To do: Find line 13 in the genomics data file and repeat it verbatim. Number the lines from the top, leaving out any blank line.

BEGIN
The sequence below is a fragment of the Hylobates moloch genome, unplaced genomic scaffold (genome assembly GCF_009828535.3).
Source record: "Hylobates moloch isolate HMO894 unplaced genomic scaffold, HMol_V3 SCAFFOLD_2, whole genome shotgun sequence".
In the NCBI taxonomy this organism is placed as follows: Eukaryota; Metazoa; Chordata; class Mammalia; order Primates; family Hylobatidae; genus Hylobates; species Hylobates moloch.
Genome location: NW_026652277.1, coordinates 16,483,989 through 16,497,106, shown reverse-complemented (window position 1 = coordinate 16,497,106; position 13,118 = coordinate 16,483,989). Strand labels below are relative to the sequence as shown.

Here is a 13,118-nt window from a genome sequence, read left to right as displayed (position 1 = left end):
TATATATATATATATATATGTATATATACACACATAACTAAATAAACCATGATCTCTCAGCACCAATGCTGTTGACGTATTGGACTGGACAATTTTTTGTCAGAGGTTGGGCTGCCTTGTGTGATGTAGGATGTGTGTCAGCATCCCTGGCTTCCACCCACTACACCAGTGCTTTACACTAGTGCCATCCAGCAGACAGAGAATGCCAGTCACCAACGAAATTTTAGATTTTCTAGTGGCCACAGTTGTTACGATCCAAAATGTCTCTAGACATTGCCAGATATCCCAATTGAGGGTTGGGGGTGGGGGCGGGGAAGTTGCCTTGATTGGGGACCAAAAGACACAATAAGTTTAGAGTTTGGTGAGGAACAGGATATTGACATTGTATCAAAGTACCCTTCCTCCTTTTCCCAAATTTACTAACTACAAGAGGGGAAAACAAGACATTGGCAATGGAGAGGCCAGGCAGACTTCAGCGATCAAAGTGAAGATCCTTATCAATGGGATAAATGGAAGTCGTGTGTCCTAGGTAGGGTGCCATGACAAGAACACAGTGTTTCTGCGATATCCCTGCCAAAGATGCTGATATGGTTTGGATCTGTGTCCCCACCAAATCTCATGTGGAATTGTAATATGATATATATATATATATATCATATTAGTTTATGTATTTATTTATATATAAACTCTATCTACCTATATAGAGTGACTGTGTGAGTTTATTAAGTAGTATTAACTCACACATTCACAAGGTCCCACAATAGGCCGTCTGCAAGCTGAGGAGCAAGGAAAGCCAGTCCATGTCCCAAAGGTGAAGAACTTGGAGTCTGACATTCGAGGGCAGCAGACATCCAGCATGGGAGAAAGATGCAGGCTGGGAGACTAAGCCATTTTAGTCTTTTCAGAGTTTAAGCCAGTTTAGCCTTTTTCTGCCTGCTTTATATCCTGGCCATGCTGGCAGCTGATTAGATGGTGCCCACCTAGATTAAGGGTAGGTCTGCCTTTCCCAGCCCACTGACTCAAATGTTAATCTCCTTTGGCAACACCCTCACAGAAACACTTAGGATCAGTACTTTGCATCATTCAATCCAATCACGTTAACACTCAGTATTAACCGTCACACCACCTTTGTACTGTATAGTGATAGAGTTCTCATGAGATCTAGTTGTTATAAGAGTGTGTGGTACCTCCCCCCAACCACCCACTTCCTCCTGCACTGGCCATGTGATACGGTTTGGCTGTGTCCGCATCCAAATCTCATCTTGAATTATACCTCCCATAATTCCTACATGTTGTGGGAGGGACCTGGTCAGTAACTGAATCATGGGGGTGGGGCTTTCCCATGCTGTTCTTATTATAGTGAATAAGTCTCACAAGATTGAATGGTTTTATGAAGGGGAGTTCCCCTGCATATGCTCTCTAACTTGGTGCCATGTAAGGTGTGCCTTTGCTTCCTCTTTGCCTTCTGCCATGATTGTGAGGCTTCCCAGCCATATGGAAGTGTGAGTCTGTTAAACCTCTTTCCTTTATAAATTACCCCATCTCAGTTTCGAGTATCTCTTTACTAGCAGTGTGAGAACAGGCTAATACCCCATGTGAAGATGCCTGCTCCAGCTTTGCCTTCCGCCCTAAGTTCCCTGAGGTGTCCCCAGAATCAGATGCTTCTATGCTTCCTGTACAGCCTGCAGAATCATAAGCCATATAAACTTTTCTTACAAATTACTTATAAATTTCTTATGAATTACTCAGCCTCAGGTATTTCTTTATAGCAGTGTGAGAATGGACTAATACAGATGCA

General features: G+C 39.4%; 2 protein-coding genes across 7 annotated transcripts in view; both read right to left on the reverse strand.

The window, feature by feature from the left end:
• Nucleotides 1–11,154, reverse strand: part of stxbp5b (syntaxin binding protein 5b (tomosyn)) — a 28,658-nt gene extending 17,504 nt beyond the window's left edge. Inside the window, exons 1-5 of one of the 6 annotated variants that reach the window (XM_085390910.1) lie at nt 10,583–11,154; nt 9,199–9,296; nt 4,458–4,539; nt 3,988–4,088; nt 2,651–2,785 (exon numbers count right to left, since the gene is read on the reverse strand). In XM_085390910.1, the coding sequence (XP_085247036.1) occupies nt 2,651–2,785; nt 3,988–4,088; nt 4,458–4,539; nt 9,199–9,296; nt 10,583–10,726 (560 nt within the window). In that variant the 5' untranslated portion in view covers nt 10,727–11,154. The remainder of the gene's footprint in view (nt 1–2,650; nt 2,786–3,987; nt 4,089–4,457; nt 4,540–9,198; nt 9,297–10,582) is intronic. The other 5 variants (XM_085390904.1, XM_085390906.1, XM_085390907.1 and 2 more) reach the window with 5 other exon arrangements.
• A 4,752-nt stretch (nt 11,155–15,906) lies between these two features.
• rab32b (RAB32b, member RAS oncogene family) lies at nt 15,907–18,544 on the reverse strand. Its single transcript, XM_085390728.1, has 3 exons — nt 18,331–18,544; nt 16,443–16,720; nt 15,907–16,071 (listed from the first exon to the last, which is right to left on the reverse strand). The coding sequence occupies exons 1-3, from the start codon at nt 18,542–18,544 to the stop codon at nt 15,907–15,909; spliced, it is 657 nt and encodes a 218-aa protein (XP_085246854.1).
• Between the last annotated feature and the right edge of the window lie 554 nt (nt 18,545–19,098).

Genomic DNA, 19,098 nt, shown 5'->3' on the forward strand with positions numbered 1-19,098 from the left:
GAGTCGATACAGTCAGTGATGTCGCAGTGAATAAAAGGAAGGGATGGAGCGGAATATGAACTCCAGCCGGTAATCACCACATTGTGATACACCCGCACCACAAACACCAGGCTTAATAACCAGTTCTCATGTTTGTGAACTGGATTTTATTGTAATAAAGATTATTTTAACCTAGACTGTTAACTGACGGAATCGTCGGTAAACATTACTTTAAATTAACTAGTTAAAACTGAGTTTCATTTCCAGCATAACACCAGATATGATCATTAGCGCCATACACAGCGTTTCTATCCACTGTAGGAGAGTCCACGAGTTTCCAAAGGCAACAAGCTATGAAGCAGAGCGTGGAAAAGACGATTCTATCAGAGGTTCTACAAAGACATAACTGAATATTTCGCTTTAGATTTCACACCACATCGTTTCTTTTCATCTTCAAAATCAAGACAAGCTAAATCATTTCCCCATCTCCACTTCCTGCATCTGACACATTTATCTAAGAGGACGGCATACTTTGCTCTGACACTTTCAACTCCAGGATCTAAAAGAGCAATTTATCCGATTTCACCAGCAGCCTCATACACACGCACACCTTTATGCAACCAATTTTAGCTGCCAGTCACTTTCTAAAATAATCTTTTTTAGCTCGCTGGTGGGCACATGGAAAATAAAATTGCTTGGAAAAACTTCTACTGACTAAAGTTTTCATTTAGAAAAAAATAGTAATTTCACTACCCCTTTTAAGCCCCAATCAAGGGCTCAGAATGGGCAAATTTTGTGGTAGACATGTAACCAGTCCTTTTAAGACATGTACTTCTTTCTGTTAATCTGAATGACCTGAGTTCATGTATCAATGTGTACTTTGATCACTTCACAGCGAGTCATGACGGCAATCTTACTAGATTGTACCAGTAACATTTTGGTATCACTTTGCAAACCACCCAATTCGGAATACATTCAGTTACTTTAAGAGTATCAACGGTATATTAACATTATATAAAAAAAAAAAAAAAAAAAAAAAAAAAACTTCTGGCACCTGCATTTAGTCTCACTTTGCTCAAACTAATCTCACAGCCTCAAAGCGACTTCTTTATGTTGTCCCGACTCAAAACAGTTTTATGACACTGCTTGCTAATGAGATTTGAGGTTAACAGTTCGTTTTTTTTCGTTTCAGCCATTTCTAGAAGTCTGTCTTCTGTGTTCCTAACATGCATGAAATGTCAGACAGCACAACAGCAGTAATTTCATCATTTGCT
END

Genomic DNA, 19,098 nt, shown 5'->3' on the forward strand with positions numbered 1-19,098 from the left: